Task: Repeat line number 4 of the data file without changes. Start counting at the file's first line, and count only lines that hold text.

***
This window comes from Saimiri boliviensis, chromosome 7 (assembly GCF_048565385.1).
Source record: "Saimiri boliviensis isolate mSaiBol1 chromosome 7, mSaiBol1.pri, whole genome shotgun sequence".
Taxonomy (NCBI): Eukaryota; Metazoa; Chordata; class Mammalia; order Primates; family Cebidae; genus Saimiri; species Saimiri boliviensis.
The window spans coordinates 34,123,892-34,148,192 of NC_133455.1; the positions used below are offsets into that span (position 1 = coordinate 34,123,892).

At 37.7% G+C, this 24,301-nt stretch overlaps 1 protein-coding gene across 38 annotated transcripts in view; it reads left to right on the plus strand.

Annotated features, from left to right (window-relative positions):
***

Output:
The window spans coordinates 34,123,892-34,148,192 of NC_133455.1; the positions used below are offsets into that span (position 1 = coordinate 34,123,892).